Turkey's Energy Minister Alparslan Bayraktar, Phote: AP, Image used for illustrative purpose only.
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Turkey eyes multibillion-dollar LNG deal with ExxonMobil

Turkey is in talks with US energy giant ExxonMobil over a multibillion-dollar deal to buy liquefied natural gas as Ankara seeks to curb its dependence on Russian energy, the Financial Times reported.

The country, which imports nearly all of its natural gas, is seeking to build a “new supply portfolio” that will make it less reliant on any single partner, Turkish Energy Minister Alparslan Bayraktar said in an interview with the Financial Times.

The talks come amid improving relations between Turkey and the US after Ankara dropped its veto on Sweden joining the NATO military alliance and Washington agreed to sell Turkey billions of dollars worth of F-16 fighter jets. They also come as Turkey is seeking to reposition itself as a regional energy hub.

Turkey would secure up to 2.5 million tons of LNG a year through the long-term deal under discussion with Exxon, Bayraktar said, adding that the pact could last for a decade.

Bayraktar said the commercial terms of the Exxon deal were still under discussion, but 2.5 million tons of LNG shipped to Turkey would currently cost about $1.1 billion, according to pricing assessments by data agency Argus.

The 2.5 million tons of LNG under discussion would be enough to cover roughly 7 percent of Turkey’s natural gas consumption last year, according to FT calculations based on data from the Energy Market Regulatory Authority. Last year, Turkey imported 5 million tons of LNG from the US on the spot market where energy is bought and sold for imminent delivery, Bayraktar said.

Exxon has ambitious plans to expand its LNG portfolio to 40 million tons a year by 2030, about double what it was in 2020.

The company owns a 30 percent stake in Golden Pass LNG, a new export terminal on the US Gulf coast that it is building with partner QatarEnergy. It has a capacity exceeding 18 million tons a year and is due to begin producing LNG in the first half of 2025. Exxon is also pursuing LNG projects in Papua New Guinea and Mozambique.

Exxon said it had initial discussions with the Turkish government regarding potential LNG opportunities but would not comment on the details of its commercial strategy.

Ankara, which had also enquired with other US natural gas producers about LNG deals, is seeking to “diversify” its natural gas supplies before some of its long-term contracts with Russia expire in 2025 and those with Iran expire the following year, Bayraktar said.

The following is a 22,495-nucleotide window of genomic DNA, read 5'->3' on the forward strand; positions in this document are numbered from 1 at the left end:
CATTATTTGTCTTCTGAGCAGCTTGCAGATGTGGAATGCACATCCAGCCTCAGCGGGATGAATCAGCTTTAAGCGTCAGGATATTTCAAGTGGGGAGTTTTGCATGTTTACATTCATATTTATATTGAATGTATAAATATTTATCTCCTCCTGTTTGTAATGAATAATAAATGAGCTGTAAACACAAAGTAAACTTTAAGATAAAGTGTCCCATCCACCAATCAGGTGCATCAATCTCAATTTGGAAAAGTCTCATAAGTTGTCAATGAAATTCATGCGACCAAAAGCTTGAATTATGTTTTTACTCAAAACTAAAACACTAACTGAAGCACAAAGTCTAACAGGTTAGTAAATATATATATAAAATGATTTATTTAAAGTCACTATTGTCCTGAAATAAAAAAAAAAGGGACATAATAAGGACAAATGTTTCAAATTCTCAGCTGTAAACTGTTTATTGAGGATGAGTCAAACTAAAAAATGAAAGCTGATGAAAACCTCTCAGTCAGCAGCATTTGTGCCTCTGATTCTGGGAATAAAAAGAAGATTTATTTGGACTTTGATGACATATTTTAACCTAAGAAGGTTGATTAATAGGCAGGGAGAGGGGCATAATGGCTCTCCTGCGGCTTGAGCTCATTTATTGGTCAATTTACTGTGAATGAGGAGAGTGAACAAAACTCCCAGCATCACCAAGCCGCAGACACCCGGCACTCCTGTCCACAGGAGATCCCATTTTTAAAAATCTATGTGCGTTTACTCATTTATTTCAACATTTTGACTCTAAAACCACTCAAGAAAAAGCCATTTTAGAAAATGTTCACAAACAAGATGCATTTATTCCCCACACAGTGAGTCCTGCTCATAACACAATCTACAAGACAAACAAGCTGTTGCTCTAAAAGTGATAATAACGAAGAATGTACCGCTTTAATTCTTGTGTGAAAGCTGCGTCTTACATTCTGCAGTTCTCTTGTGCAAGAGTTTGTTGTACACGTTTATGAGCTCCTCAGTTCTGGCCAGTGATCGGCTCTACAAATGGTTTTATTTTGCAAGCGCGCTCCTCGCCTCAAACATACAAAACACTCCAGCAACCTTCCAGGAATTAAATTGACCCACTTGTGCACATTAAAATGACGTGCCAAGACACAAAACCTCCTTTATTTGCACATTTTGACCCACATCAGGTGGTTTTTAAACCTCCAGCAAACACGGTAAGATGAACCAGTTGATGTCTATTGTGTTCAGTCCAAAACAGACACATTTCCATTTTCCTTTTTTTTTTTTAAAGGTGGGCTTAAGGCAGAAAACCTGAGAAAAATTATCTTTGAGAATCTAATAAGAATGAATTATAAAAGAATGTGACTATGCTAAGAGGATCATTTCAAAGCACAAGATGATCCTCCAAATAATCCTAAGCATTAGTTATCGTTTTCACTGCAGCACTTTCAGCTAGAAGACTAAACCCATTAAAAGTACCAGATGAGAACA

Turkey relies heavily on natural gas for power generation and industry. Households also benefit from large and costly gas subsidies through state gas company BOTAŞ.

Russia is by far Turkey’s biggest natural gas supplier, accounting for more than 40 percent of its consumption last year, which mostly arrived by pipelines. Ankara currently has long-term LNG supply deals with Algeria and Oman.

Turkey has retained strong trade, economic and tourist ties with Russia even after Turkey’s NATO allies shunned Moscow after it launched a full-scale invasion of Ukraine in 2022.

Moscow is also Turkey’s top oil supplier and will own and operate the country’s first nuclear power plant, currently under construction, on the Mediterranean coast. Russia, along with South Korea, both have “serious interest” in a similar nuclear project on the Black Sea, Bayraktar said.

Bayraktar defended his country’s relations with Russia, saying that “competitive” energy deals with Russia have helped Turkey to avoid the energy crisis that gripped major European countries after the war began.

“For security of supply, we need to get gas from somewhere. It could be from Russia, it could be from Azerbaijan, it could be Iran, or LNG options,” Bayraktar said, adding that “we need to look at the competitiveness edge; which gas is cheaper?”

Bayraktar added that Turkey had made a concerted effort to expand its infrastructure for receiving and storing LNG. About 30 percent of Turkish natural gas imports last year were LNG from 15 percent in 2014.

Turkey has also been launching its own exploration and production operations, including a large gas site in the Black Sea and oil drilling in the country’s southeast. The country may later this year begin exploring for oil in the Black Sea as well, Bayraktar said.

While local projects covered only a tiny fraction of Turkey’s energy needs currently, they had the potential to be “quite a game-changer for us,” Bayraktar said.

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